30 MORE | Night 24 – Guest Blog Post: Ramadan in Kingston 1443 – Islamic Centre of Kingston – By Mona N. Rahman, PhD

By Mona Rahman, PhD | Kingston, Ontario

Ramadan in Kingston has always been about the community coming together.

From the days when the Islamic Centre of Kingston (ICK) was just a dream, to the days in which the masjid has been full to capacity in the last nights of Ramadan, we have always come together as a community for weekly iftars, nightly Taraweeh prayers, special Ramadan programs including overnight programs for children and for youth.

It is a month in which we strengthen the bonds between ourselves as Sisters and Brothers whilst seeking that spiritual high.

That all changed when the COVID-19 pandemic broke.

For the past two years, Ramadan has been a very different affair.

When usually we would look forward to seeing friends and family every night, we were no longer able to go to the masjid to listen to the beautiful recitation of Qur’an by our Huffadh.

We could no longer gather for iftar.

The children and youth missed their I‘ttikaaf programs.

We tried to connect with online programs from our own masjid but also with learned Shuyukh all over the world, giving us access to so much, although isolated from others.

Alhamdulillah, living in a multigenerational home allowed our family the chance to pray Taraweeh together every night after listening to Imam Abubakar Mulla’s “Tafseer Snapshot” online.

Each night, my father led ‘Isha prayer, while the next two generations took turns leading parts of Taraweeh for our 6-member Jama’a, a wonderful opportunity for my sons.

Muslim Children’s Circle shifted online to weekly Sunday Story Time.

Youth events also shifted online though were able to shift back to in person outside and finally, when vaccinations spread, back to the masjid, albeit with masks.

But, despite all the efforts, it wasn’t the same, because we were isolated from each other.

This Ramadan, as things finally started to open up, the masjid was able to hold Taraweeh prayers at long last.

The excitement could be felt from every generation.

My 12-year-old asked,

“Mom, can I pray with my friends?”

Masha Allah, the tie to the masjid is still there.

Most people arrived early for Salat-ul-‘Isha, probably in order to greet each other before the prayer.

The air was almost electrifying.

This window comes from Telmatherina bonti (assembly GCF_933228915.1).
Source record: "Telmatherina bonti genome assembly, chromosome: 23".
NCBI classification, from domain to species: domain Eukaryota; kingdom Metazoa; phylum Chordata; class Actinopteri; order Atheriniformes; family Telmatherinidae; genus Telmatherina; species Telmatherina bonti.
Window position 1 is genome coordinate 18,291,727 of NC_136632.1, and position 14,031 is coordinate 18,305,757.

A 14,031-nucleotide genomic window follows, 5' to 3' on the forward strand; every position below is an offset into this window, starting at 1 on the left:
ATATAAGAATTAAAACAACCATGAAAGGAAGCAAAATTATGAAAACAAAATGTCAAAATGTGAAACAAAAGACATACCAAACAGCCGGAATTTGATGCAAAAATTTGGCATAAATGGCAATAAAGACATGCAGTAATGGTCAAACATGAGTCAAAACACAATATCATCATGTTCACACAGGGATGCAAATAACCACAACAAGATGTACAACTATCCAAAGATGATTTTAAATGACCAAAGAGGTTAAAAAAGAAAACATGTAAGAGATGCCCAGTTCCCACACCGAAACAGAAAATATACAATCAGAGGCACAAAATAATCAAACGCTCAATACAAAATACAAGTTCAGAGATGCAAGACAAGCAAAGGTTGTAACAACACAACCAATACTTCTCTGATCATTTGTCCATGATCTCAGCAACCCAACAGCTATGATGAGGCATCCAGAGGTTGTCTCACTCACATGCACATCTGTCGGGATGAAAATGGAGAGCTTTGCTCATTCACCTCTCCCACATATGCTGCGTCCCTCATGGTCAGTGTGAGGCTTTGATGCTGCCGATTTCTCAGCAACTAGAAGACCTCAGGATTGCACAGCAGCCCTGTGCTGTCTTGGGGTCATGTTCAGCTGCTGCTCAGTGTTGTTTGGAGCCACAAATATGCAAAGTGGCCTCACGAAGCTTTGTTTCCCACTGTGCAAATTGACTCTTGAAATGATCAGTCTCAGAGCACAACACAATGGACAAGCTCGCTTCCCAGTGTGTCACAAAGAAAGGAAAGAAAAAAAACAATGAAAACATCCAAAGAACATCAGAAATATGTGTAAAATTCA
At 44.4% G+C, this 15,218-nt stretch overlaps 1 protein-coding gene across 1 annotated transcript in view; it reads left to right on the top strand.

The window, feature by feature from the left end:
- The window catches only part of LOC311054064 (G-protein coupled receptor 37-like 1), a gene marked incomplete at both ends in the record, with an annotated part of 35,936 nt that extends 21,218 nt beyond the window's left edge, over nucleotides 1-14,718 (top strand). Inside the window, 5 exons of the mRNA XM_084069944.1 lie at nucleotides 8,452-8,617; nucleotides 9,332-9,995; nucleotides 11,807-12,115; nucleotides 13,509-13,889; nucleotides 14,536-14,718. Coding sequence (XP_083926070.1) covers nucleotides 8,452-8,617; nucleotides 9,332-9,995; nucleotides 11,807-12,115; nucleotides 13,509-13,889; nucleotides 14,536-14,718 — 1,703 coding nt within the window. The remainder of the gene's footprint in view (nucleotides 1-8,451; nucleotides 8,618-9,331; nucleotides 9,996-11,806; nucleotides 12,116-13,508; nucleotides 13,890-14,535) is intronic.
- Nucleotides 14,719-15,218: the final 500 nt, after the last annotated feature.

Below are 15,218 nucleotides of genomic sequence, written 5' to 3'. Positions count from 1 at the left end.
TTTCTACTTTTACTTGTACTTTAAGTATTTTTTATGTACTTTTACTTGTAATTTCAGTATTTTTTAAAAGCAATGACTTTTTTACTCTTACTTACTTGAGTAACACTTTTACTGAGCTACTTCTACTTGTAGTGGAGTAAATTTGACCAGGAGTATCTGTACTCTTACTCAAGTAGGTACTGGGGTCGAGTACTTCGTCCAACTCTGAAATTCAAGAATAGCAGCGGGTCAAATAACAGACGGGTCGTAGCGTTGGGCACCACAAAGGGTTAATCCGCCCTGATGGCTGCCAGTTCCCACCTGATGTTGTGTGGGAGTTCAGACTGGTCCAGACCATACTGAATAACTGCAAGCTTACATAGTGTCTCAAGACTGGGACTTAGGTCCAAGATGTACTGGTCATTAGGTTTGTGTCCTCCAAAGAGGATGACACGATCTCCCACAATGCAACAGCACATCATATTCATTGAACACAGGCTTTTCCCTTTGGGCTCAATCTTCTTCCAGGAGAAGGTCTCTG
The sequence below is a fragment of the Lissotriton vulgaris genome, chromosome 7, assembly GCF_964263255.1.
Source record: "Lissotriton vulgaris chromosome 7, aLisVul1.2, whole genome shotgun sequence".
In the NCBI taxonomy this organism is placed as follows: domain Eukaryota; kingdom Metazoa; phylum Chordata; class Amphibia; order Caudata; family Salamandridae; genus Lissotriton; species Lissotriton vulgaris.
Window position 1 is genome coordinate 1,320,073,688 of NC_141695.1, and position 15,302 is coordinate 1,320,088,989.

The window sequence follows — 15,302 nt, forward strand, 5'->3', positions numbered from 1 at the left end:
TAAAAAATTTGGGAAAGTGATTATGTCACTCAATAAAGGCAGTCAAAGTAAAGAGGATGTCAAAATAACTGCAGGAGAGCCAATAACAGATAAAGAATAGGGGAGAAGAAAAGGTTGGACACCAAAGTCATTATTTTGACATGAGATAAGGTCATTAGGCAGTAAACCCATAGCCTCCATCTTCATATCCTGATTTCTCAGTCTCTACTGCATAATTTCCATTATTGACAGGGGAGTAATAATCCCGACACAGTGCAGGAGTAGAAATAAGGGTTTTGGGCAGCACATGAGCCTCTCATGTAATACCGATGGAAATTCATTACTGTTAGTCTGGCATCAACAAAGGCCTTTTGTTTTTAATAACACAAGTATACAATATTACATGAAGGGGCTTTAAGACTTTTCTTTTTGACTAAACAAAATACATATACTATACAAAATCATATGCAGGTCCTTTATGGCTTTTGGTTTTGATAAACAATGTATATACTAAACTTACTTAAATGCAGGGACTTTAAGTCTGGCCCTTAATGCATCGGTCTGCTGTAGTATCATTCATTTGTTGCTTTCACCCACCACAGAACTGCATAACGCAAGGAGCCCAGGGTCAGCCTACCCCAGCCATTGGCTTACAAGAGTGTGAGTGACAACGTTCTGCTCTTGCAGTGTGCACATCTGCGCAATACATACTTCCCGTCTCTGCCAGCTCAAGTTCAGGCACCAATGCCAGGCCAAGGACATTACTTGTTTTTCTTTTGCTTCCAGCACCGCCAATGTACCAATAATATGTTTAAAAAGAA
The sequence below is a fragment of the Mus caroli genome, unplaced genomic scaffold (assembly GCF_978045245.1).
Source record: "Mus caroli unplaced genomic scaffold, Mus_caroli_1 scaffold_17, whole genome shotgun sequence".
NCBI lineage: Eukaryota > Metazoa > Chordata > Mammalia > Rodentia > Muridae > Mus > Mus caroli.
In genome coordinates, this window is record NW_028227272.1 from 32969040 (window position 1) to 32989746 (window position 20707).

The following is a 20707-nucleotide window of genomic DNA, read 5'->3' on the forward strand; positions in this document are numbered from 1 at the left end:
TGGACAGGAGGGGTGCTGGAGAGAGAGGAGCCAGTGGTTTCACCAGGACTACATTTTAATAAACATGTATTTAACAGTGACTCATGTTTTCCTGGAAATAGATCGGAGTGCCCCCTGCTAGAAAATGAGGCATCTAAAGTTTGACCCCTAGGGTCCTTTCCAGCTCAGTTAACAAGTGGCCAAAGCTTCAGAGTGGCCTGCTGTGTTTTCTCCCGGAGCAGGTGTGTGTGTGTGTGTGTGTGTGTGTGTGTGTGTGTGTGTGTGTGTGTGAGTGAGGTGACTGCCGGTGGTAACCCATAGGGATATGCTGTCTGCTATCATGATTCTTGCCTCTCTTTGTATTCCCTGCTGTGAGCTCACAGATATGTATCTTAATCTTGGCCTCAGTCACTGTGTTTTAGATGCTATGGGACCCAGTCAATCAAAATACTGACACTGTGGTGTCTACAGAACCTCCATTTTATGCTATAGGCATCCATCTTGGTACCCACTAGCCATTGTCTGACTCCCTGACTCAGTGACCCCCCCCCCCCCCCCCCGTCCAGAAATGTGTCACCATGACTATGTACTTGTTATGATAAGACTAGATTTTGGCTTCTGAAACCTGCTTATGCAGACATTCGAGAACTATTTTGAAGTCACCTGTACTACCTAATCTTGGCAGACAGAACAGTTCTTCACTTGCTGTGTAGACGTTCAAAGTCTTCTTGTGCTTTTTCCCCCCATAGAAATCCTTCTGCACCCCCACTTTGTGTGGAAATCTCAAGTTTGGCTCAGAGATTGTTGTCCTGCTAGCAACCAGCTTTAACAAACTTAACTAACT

While we had been open for Jumu’ah for quite some time, you could feel and hear the excitement on that first night of Taraweeh.

It was the excitement of Ramadan and being able to share it with each other.

As we listened to our first Tafseer Snapshot in person after two years, and quickly filed into line to pray, it was the loud “Ameen” of the young child in the Saff that truly made it feel like Ramadan again.

Throughout the month, we have held two overnight programs for children, as well as for Youth Sisters and Youth Brothers.

This weekend at the Youth Brothers’ program, they had two discussions, played games, took time to read Qur’an, and even prayed Qiyam-ul-Layl, taking turns leading before Suhoor.

This week we will have overnight programs for Sisters and then Brothers.

It feels like Ramadan again, although there are some differences: with some masking, others not; some bringing prayer mats, others don’t.

Community potluck iftars have resumed but, as a family with elders in the house, we have chosen not to participate, given the rising COVID numbers.

Though I feel blessed to have been able to pray with my family, led by my sons, nothing can compare to joining with my Brothers and Sisters in Islam, listening to recitation of Qur’an, night after night, from the first page to the last.

While the numbers have waned during the weekdays as ‘Isha gets later and later, I look forward to the full house, with the masjid brimming with grandparents, parents, youth and children, as we finally reach Surat an-Naas on the day of the khatm.

Apparently, there will be ice-cream, Insha Allah.


After two years of COVID-19 restrictions, it was truly in Ramadan that we were reminded that our community has outgrown the masjid.

Alhamdulillah, after several hurdles, we were finally granted a building permit to start digging, though we were delayed due to COVID-19 and, of course, winter.

Alhamdulillah, the permit was extended to July 2022,

And we are now in full fundraising mode to raise the deficit of $500K in order to get our shovels into the ground and start the ICK Expansion Project.

Multiply your rewards during these final blessed nights of Ramadan and consider contributing to making our children’s’ dream a reality

Please consider donating to the ICK Expansion Project at: www.kingstonmuslims.ca/donate

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